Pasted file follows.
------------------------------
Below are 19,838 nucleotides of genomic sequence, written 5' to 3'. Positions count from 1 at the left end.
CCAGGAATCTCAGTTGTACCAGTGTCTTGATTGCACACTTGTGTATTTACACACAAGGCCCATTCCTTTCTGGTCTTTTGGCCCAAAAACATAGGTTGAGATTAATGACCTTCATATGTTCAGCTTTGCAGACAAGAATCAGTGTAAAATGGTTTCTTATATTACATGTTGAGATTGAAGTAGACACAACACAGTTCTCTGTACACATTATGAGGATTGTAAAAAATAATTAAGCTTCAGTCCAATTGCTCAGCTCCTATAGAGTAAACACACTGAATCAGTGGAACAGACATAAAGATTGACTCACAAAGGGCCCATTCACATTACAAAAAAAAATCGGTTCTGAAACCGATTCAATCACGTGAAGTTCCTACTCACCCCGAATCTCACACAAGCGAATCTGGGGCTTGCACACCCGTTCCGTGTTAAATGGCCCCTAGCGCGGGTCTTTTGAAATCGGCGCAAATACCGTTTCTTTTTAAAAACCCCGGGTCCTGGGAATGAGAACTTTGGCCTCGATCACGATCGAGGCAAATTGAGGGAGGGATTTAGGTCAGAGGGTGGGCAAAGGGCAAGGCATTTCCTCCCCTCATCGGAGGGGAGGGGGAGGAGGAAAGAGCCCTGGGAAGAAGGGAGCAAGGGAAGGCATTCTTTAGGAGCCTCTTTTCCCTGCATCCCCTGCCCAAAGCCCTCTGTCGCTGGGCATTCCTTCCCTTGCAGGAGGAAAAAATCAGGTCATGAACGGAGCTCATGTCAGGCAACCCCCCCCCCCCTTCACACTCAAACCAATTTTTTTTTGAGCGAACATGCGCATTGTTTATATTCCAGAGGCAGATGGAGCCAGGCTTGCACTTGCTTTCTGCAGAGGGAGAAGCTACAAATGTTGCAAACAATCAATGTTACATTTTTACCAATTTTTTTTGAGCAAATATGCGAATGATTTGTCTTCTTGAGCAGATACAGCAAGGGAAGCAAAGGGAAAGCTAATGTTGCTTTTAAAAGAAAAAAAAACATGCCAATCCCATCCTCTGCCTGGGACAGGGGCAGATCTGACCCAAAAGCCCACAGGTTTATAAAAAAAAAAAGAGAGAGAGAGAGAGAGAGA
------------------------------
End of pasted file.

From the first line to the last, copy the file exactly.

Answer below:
Below are 19,838 nucleotides of genomic sequence, written 5' to 3'. Positions count from 1 at the left end.
CCAGGAATCTCAGTTGTACCAGTGTCTTGATTGCACACTTGTGTATTTACACACAAGGCCCATTCCTTTCTGGTCTTTTGGCCCAAAAACATAGGTTGAGATTAATGACCTTCATATGTTCAGCTTTGCAGACAAGAATCAGTGTAAAATGGTTTCTTATATTACATGTTGAGATTGAAGTAGACACAACACAGTTCTCTGTACACATTATGAGGATTGTAAAAAATAATTAAGCTTCAGTCCAATTGCTCAGCTCCTATAGAGTAAACACACTGAATCAGTGGAACAGACATAAAGATTGACTCACAAAGGGCCCATTCACATTACAAAAAAAAATCGGTTCTGAAACCGATTCAATCACGTGAAGTTCCTACTCACCCCGAATCTCACACAAGCGAATCTGGGGCTTGCACACCCGTTCCGTGTTAAATGGCCCCTAGCGCGGGTCTTTTGAAATCGGCGCAAATACCGTTTCTTTTTAAAAACCCCGGGTCCTGGGAATGAGAACTTTGGCCTCGATCACGATCGAGGCAAATTGAGGGAGGGATTTAGGTCAGAGGGTGGGCAAAGGGCAAGGCATTTCCTCCCCTCATCGGAGGGGAGGGGGAGGAGGAAAGAGCCCTGGGAAGAAGGGAGCAAGGGAAGGCATTCTTTAGGAGCCTCTTTTCCCTGCATCCCCTGCCCAAAGCCCTCTGTCGCTGGGCATTCCTTCCCTTGCAGGAGGAAAAAATCAGGTCATGAACGGAGCTCATGTCAGGCAACCCCCCCCCCCCTTCACACTCAAACCAATTTTTTTTTGAGCGAACATGCGCATTGTTTATATTCCAGAGGCAGATGGAGCCAGGCTTGCACTTGCTTTCTGCAGAGGGAGAAGCTACAAATGTTGCAAACAATCAATGTTACATTTTTACCAATTTTTTTTGAGCAAATATGCGAATGATTTGTCTTCTTGAGCAGATACAGCAAGGGAAGCAAAGGGAAAGCTAATGTTGCTTTTAAAAGAAAAAAAAACATGCCAATCCCATCCTCTGCCTGGGACAGGGGCAGATCTGACCCAAAAGCCCACAGGTTTATAAAAAAAAAAAGAGAGAGAGAGAGAGAGAGA